The figures highlight the potential difficulty in identifying legislation which is wholly or exclusively English.
Labour has warned that the proposed reforms could leave Scottish politicians as "second class MPs". But the Coalition Government insists change is necessary to ease what it says is growing anger over the so-called West Lothian Question, where Scottish MPs can vote on laws that do not affect their constituents.
Significantly, however, the new analysis suggests an English-only vote would not have affected the most recent controversial case, when Scottish MPs helped to push through a rise in university tuition fees in England - because that Bill contained provisions for Wales.
Tom Greatrex, Labour MP for Rutherglen & Hamilton West, who obtained and analysed the figures from the House of Commons Library, warned that Westminster would become paralysed if every Bill had to be stripped of anything that affected other parts of the UK. This analysis blows apart the idea, promoted by some Tory MPs and commentators, that there is a significant amount of legislation passed by Scottish and Welsh MPs on English matters," he added.
"The West Lothian question may be easy to ask and difficult to answer, but the reality is that it is only relevant in less than 1% of the legislation passed by Westminster (over the last decade).
"Typically, the coalition parties have lurched to a seductively simple answer to a perceived problem that turns out to be simplistic in the extreme."
Mr Greatrex accused the Conservatives of rushing to "satisfy a vocal minority" of their backbench MPs, creating a "careless conclusion that is largely irrelevant and meaningless." He added: "With different levels of devolution in Scotland, Wales, Northern Ireland and London there is as much a West Belfast, West Cardiff and West Ealing question as a West Lothian one."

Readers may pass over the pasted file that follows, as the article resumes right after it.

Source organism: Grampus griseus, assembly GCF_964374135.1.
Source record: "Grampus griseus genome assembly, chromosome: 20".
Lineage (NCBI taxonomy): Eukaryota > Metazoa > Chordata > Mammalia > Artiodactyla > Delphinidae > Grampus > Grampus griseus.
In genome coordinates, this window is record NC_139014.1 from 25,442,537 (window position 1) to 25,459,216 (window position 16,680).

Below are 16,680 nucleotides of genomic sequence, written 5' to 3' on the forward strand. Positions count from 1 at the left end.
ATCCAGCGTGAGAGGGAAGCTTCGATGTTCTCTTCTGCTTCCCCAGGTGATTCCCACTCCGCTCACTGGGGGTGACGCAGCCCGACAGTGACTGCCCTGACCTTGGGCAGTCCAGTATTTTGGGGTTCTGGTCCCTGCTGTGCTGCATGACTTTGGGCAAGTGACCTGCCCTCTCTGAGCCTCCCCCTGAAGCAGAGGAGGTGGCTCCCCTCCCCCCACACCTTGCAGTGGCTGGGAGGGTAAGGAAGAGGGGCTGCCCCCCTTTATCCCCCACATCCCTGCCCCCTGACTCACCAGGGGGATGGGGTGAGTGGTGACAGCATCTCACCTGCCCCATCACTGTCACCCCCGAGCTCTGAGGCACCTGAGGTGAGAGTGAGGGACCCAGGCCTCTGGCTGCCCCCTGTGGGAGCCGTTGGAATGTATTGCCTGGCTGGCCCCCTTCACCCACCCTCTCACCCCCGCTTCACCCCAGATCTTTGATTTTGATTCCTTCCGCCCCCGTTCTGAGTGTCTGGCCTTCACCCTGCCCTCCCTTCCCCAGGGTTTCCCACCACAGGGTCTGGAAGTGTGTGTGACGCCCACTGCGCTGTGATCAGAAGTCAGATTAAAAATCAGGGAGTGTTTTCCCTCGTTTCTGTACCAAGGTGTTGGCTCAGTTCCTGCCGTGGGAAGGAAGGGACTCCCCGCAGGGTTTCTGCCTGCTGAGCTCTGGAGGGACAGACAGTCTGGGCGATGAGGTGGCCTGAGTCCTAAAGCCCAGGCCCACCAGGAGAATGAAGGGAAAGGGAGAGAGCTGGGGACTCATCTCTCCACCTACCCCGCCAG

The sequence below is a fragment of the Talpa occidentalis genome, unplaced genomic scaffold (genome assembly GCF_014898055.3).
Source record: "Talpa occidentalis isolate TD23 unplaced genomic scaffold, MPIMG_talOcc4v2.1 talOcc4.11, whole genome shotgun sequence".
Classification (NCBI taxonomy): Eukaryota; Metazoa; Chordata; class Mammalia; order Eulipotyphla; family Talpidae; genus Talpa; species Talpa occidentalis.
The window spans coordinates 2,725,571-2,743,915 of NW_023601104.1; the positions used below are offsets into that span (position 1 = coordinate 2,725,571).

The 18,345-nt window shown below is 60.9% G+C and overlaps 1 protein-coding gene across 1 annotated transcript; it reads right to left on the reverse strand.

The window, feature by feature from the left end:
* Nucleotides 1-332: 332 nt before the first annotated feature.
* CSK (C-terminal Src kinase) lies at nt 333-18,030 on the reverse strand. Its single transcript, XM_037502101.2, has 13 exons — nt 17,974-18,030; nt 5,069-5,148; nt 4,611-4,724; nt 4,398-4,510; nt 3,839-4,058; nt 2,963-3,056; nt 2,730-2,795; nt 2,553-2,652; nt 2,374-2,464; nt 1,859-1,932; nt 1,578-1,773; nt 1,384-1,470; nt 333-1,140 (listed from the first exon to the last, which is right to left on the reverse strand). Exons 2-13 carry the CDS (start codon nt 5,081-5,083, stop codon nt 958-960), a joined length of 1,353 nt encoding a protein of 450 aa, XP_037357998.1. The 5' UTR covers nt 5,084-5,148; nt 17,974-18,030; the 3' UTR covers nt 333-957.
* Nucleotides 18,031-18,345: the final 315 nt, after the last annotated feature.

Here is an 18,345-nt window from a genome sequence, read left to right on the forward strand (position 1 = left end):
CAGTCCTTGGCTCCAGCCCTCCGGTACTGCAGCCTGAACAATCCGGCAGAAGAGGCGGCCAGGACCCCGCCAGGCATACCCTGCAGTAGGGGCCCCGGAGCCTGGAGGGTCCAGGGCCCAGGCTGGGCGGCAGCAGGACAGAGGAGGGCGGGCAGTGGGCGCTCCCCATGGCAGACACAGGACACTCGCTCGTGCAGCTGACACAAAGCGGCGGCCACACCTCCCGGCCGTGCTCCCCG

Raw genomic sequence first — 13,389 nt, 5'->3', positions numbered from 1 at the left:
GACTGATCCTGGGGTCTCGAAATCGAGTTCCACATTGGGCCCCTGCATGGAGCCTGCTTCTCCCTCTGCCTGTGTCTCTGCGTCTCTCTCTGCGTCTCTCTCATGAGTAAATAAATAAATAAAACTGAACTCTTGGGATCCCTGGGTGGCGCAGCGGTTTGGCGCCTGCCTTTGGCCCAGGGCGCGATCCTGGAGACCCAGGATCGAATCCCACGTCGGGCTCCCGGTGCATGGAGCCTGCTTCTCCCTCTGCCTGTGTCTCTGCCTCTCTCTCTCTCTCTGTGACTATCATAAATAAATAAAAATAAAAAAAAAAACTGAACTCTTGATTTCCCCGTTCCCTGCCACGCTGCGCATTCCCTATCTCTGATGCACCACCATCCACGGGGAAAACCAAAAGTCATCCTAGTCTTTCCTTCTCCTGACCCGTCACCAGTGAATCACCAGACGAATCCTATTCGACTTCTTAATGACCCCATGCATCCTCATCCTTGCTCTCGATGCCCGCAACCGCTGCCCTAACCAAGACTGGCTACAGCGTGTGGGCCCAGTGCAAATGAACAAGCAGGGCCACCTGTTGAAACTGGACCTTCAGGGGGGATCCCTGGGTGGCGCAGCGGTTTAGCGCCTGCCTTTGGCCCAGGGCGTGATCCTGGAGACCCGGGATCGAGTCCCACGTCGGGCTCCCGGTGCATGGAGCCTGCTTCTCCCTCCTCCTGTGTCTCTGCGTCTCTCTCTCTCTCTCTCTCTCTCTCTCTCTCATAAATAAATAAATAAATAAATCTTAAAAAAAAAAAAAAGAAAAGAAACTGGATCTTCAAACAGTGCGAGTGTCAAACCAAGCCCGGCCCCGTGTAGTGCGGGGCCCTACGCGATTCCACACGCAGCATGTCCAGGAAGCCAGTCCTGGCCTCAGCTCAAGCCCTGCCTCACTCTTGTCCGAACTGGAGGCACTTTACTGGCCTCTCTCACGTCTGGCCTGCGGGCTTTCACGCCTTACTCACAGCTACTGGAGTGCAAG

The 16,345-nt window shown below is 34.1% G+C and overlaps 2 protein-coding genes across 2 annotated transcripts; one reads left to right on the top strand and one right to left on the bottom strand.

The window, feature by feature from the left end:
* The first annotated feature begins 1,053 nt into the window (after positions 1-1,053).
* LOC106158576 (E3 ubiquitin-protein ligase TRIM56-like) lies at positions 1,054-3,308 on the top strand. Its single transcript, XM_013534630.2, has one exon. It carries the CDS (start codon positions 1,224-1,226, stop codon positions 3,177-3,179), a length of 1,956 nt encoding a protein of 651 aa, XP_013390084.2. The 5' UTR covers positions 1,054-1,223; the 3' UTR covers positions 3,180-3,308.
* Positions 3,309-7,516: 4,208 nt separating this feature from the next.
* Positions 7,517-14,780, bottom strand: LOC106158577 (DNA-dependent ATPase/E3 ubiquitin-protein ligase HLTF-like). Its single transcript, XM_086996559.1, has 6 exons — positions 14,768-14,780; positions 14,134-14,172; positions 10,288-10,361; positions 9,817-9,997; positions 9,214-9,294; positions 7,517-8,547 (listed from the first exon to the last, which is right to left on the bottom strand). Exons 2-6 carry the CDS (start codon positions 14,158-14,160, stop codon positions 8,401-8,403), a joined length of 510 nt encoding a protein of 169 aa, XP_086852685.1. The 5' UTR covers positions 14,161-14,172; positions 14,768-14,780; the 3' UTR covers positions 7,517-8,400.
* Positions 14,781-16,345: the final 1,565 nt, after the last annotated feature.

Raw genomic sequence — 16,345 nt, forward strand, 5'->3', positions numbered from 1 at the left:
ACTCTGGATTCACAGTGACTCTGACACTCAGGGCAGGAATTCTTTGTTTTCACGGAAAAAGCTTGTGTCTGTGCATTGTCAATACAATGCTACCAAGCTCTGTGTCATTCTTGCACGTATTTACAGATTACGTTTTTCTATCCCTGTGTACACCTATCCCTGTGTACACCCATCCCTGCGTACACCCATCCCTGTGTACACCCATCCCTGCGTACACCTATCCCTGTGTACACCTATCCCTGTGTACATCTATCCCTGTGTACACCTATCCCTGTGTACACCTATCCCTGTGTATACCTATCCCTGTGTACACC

Coalition Government sources confirmed this summer they plan to bring in a system of "English votes" for English legislation.
Ministers believe that there is growing resentment over the issue, especially in the south east of England.
But they also argue that there is a growing body of Scottish public opinion that will back the move.
Such is the strength of feeling within the Coalition that ministers plan to publish proposals before next year's independence referendum, despite the potential for backlash north of the border.
The reforms would not be introduced until after the next general election, due in 2015.
Under the plans, a so-called "fourth reading" would be introduced to potentially allow English MPs to express their dissatisfaction.
Critics have questioned what value the move would add, especially as it would not prevent any Bill becoming law.
The West Lothian Question was coined by the former Labour MP for the area Tam Dalyell before devolution. Famously he asked how it could be right that he could vote on education policies that would affect Blackburn, Lanca-shire but not Blackburn, West Lothian.
The McKay Commission - set up to look into the issue by the Coalition and which reported back earlier this year - defined the West Lothian Question as non-English MPs voting on English laws.
The Commission found three instances where this had affected the result, as well as the 2004 Higher Education Bill.